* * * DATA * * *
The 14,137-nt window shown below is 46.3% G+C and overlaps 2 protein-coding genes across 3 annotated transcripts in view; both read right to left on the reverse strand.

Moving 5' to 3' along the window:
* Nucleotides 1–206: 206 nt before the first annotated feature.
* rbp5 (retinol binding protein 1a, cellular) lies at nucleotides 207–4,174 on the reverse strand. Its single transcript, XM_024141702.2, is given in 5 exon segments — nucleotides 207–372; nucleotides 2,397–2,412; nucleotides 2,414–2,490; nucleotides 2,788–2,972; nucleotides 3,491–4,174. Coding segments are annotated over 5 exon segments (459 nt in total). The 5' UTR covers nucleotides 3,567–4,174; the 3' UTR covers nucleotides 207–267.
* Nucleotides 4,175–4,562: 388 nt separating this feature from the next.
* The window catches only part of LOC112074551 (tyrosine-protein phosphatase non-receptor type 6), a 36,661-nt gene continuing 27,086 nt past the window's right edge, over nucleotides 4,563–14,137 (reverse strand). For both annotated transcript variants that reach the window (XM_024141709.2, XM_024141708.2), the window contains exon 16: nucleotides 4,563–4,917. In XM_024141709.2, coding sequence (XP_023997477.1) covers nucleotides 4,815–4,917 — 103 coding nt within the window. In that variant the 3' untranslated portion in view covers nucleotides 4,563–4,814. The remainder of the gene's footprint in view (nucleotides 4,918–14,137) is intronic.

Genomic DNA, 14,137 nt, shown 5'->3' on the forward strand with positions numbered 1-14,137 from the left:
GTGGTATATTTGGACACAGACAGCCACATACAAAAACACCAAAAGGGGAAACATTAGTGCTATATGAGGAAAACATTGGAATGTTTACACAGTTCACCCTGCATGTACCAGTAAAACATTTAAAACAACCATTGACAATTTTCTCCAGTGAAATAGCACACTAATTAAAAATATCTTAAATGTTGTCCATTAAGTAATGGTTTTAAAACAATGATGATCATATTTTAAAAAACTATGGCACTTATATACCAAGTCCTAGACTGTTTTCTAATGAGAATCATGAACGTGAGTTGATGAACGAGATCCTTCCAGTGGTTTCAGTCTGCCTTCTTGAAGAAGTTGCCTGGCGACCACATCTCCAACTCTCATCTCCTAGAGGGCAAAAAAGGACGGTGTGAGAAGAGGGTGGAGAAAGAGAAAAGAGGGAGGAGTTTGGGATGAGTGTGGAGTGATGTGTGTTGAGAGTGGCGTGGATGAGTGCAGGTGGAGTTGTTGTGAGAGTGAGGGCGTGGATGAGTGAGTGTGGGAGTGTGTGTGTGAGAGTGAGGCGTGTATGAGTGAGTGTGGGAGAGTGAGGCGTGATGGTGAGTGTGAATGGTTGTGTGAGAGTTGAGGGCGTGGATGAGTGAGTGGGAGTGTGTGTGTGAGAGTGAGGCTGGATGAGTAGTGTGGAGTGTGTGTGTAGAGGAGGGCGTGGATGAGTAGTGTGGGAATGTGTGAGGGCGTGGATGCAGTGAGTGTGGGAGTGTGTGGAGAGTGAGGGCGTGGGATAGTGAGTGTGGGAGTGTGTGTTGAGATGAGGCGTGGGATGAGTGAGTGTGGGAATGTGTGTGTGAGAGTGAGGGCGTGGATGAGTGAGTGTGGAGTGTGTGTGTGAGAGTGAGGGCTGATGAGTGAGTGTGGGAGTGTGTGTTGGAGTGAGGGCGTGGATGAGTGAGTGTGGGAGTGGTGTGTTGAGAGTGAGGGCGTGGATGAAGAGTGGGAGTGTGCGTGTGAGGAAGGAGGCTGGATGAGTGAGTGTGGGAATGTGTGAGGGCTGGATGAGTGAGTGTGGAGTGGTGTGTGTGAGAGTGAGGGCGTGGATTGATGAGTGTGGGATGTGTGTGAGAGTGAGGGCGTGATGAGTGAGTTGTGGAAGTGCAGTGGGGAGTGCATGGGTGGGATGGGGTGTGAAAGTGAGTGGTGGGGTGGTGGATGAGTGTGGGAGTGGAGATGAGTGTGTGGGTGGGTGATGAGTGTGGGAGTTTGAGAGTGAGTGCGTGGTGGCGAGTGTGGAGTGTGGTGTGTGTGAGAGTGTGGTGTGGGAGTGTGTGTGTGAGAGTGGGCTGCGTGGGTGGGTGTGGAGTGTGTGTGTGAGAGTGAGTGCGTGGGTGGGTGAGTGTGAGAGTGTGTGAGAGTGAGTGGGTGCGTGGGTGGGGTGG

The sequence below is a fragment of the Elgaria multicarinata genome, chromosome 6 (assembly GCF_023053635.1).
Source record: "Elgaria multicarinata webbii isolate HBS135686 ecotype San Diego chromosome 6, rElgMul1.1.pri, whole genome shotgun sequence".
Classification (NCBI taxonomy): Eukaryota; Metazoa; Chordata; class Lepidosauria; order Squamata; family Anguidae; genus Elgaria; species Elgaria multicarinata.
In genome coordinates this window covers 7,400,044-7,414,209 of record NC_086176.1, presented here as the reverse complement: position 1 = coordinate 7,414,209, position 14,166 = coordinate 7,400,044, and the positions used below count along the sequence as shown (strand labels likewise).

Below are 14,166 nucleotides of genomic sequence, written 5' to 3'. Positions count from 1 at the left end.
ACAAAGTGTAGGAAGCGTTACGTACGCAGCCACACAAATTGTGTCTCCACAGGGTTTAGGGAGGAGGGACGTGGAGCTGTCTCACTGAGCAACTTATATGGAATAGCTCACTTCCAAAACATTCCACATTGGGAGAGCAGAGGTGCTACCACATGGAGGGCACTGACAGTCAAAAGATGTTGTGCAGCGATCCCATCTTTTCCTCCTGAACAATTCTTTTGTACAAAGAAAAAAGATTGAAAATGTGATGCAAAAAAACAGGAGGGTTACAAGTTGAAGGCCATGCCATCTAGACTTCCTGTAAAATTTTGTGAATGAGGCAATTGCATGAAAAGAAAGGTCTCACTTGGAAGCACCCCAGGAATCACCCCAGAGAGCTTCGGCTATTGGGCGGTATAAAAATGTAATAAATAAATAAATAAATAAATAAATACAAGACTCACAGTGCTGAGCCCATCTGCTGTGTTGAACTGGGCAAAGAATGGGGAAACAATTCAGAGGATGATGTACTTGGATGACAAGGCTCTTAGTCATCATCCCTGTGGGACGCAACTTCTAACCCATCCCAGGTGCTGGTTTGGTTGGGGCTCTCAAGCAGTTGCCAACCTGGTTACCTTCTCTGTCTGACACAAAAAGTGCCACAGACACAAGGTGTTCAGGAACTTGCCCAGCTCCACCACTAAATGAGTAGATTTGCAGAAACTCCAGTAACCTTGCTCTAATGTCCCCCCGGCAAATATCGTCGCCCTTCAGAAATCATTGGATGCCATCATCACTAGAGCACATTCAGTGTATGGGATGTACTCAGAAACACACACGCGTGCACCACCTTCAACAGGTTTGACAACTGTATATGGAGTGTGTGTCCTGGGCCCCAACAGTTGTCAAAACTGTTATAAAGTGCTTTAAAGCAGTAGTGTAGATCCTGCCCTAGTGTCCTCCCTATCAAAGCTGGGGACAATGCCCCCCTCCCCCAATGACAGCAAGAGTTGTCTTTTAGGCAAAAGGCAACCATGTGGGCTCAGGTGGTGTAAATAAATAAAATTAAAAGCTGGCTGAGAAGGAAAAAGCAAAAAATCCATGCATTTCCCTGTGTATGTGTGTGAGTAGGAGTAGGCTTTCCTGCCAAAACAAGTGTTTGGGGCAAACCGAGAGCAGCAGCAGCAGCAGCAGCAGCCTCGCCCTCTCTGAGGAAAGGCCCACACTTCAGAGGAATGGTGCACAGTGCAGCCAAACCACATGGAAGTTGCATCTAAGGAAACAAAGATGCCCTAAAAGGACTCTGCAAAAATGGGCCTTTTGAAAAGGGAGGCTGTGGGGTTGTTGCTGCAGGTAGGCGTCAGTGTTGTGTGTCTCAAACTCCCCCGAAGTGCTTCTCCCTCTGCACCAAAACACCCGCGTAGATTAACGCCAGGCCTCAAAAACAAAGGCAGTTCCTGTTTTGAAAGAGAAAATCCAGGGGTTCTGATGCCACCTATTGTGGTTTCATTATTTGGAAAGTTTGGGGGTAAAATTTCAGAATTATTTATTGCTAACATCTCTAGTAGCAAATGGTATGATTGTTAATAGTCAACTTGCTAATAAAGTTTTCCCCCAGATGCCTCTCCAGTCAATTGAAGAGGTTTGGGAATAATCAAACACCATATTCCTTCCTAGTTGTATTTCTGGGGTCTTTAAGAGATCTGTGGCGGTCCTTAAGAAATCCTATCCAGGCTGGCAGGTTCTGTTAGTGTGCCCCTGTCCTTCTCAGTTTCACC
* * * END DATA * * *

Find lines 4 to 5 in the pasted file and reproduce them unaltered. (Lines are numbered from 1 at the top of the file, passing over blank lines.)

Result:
* rbp5 (retinol binding protein 1a, cellular) lies at nucleotides 207–4,174 on the reverse strand. Its single transcript, XM_024141702.2, is given in 5 exon segments — nucleotides 207–372; nucleotides 2,397–2,412; nucleotides 2,414–2,490; nucleotides 2,788–2,972; nucleotides 3,491–4,174. Coding segments are annotated over 5 exon segments (459 nt in total). The 5' UTR covers nucleotides 3,567–4,174; the 3' UTR covers nucleotides 207–267.
* Nucleotides 4,175–4,562: 388 nt separating this feature from the next.